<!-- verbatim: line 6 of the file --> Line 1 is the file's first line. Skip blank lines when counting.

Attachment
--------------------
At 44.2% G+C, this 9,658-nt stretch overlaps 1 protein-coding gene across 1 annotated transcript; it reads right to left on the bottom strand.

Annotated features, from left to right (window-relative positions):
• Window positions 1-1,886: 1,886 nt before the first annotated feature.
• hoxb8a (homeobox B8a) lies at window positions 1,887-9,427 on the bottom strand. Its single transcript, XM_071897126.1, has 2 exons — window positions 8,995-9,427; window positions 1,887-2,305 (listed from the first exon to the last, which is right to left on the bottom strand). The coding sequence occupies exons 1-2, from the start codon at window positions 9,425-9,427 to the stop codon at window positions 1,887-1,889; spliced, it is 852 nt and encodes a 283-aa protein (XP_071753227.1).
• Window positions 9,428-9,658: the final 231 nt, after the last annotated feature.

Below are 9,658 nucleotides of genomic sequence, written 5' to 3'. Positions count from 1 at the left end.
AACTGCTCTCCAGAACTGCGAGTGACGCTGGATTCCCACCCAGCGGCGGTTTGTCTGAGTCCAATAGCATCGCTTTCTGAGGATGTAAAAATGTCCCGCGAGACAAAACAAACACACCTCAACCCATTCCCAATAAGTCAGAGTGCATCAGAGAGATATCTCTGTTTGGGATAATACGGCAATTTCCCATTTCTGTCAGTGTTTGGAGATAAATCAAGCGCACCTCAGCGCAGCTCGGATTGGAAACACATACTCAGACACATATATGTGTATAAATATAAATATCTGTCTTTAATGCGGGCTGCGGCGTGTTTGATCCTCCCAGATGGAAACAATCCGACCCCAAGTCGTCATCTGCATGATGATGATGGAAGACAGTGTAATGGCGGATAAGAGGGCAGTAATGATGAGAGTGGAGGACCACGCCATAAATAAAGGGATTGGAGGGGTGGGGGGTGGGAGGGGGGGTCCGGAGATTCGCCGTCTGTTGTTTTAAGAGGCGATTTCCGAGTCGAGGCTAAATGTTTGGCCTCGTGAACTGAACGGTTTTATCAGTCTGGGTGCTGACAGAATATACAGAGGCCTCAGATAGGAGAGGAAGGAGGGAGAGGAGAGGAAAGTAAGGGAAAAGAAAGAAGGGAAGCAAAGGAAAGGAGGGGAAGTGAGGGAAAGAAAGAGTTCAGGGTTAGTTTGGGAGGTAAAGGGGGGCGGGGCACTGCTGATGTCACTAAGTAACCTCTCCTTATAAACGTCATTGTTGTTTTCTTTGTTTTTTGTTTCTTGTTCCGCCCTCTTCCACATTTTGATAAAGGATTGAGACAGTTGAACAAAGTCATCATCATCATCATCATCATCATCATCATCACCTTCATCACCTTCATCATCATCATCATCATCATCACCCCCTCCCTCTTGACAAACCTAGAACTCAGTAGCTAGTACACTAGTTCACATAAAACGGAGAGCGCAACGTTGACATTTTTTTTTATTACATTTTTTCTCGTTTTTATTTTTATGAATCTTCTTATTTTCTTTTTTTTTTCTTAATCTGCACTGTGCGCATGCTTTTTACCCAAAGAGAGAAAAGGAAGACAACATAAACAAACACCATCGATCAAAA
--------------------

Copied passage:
Below are 9,658 nucleotides of genomic sequence, written 5' to 3'. Positions count from 1 at the left end.